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Andrew Macdonald on Citizen Tom Paine
in Howard Fast: A Critical Companion (1996)

FAST'S REVOLUTIONARY GADFLY

Among Fast's best novels, Citizen Tom Paine is a startlingly original portrait of the great rabble-rouser and revolutionary who energized the Revolution with his pamphlets. Tom Paine, published when the author was only twenty-nine, has a central position in Fast's canon. Taught to generations of high school students for its dramatic evocation of colonial history, it is often the best remembered and perhaps the most respected of all the varied works produced by this prolific author. It has shaped several generations of Americans' view of the American Revolution, the intellectual fervor and passionately independent and democratic spirit of the period, and the role of the common man. Certainly Tom Paine was regarded as a serious book simply because of the political and social importance of its central character. Although Paine's role in the Revolution had long been recognized, there had been few biographies of the stay-maker-turned-revolutionary, and none that captured the popular imagination. The conventional heroes of the Revolution – Washington, Jefferson, Franklin, and Revere – had been written about again and again, in both popular and scholarly venues; here was a new and interesting figure, somewhat disreputable but certainly central in importance, whose life was dramatized as few of the lives of the other central players in the birth of the nation had been.

Tom Paine also probably profited from the time in which it came out, a time ripe for a hero depicted as a common man. The terrible years of the Great Depression were over, replaced by a life-and-death struggle for the survival of democracy, of the cultures in which ordinary folk had primacy. European fascism heaped contempt on nations that celebrated the alleged mediocrity of the common man, the "decadent" democratic countries that were satisfied with mass culture and the "lowest common denominator." In 1944, even American aristocrats saw the wisdom of embracing working-class values, for it was the industrial might of that class that would be the key to defeating Hitler and fascism. As a statement of the philosophy of that working class, Tom Paine was a book for its time. Fast's timing was impeccable.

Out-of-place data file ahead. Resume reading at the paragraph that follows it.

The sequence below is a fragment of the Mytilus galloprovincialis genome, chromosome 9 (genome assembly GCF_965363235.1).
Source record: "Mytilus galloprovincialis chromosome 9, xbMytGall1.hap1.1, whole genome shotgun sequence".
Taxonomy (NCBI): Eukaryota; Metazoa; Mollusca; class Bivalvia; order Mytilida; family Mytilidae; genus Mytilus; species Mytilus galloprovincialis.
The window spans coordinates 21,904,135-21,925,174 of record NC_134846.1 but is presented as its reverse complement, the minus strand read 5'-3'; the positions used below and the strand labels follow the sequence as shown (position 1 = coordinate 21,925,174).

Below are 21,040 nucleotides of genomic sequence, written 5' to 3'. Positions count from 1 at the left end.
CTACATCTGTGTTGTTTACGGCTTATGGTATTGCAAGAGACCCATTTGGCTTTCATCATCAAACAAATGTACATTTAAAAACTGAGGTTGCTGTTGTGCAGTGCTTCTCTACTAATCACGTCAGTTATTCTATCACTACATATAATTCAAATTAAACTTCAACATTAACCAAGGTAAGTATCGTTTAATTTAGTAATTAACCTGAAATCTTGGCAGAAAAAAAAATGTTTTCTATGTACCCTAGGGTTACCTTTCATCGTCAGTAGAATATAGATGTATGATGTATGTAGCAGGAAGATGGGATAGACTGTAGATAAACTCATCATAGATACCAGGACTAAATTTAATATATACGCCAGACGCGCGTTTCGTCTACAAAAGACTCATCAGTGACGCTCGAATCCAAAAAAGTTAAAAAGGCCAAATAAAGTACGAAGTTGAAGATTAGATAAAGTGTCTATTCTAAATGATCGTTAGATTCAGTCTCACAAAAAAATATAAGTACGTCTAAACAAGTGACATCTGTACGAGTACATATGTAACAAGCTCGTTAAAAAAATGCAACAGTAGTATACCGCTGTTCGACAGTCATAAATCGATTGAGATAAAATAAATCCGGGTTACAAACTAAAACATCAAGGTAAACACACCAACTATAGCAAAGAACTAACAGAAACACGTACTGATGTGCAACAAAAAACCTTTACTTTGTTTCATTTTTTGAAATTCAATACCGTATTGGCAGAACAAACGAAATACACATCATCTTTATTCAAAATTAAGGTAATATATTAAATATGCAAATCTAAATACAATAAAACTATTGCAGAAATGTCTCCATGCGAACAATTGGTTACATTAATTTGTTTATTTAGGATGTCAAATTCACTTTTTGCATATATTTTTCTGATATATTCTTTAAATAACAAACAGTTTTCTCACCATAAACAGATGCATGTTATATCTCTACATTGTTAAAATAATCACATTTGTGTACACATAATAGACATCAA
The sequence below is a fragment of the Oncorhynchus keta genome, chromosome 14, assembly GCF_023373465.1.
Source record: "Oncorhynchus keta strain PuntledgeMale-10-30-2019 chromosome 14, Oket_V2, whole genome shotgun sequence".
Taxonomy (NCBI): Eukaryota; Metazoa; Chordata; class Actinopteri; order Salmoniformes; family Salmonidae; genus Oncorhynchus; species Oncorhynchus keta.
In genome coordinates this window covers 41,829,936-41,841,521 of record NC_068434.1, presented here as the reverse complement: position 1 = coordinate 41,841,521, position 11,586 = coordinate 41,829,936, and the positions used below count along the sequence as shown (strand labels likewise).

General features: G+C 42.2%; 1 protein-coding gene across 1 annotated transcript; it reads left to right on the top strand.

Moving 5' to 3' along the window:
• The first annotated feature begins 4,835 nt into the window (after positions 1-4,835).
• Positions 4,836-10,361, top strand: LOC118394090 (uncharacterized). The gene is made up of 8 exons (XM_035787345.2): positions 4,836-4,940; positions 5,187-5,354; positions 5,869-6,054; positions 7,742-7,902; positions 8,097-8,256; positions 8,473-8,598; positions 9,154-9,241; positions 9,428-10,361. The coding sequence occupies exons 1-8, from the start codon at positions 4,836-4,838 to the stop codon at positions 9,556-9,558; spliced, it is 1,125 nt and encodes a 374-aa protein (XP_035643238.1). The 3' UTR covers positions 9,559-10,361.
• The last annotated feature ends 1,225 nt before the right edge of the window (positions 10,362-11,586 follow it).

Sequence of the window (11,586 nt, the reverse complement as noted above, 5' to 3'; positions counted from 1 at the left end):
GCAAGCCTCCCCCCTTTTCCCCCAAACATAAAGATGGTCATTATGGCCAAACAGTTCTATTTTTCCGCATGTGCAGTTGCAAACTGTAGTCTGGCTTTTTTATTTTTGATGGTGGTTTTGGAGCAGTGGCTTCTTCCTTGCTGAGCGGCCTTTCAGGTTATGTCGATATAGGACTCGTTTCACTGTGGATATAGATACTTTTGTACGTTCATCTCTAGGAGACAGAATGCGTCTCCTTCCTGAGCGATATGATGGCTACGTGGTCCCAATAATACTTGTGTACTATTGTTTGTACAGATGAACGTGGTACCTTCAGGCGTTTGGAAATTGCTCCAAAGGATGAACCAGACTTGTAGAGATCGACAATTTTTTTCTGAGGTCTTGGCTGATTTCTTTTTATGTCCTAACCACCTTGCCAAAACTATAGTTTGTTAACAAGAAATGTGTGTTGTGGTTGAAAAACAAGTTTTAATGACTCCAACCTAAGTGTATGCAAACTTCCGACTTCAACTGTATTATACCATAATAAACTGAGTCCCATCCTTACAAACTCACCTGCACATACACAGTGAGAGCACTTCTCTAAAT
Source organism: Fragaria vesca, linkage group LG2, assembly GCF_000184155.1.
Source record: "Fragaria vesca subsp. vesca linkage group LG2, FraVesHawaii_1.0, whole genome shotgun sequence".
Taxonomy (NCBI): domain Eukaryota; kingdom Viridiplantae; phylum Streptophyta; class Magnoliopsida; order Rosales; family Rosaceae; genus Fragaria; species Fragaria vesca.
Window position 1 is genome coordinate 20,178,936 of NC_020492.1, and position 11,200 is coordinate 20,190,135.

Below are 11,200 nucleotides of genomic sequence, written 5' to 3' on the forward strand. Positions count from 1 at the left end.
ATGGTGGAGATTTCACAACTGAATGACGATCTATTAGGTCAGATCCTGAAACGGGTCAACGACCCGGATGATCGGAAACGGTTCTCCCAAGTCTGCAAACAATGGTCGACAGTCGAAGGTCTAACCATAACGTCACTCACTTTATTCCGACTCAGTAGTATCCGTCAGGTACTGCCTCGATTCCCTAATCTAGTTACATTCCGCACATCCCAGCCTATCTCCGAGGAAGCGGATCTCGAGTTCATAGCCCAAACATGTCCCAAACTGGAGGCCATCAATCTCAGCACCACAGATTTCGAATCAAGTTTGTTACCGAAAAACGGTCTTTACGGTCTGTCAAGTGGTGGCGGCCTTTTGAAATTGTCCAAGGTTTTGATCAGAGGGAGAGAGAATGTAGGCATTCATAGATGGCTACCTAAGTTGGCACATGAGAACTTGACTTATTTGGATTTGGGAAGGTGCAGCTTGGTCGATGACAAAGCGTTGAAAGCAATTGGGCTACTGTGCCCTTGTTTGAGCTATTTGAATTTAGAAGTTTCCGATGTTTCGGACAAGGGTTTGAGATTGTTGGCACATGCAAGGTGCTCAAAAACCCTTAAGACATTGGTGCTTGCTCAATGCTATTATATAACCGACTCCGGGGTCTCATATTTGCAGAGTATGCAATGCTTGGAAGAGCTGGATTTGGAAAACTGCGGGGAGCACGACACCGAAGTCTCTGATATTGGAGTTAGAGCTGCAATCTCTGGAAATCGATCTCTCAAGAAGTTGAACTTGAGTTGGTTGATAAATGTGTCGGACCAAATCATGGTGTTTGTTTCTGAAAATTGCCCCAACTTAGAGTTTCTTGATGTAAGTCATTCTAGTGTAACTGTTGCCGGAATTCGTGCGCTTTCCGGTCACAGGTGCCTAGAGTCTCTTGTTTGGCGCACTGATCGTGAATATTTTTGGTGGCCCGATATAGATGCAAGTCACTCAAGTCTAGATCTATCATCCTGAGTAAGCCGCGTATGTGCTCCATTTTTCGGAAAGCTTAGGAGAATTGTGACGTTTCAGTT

If we look for something of the contemporaneous war in Tom Paine (it was written while Fast was working for the War Information Office and the Voice of America), we will see little in colonial Philadelphia or even in the struggles of Washington's army that serve as direct parallels. In Tom Paine himself, however, there is much that captures the personality and spirit of a still-youthful America, a country that, like Paine, continually seemed to lose its ideals in the midst of messy indulgences, a country rough, inelegant, sometimes confused, but ultimately far more solid and reliable than any of its European progenitors. As Fast's biography shows, he saw his own rough-and-tumble upbringing as a strength as much as a liability, and the equation between Fast, Paine, and colonial America holds firm in a number of ways: rude (in the older sense of unpolished, but sometimes in the modern sense as well), pointed toward some ever-evolving ideals, full of promise.

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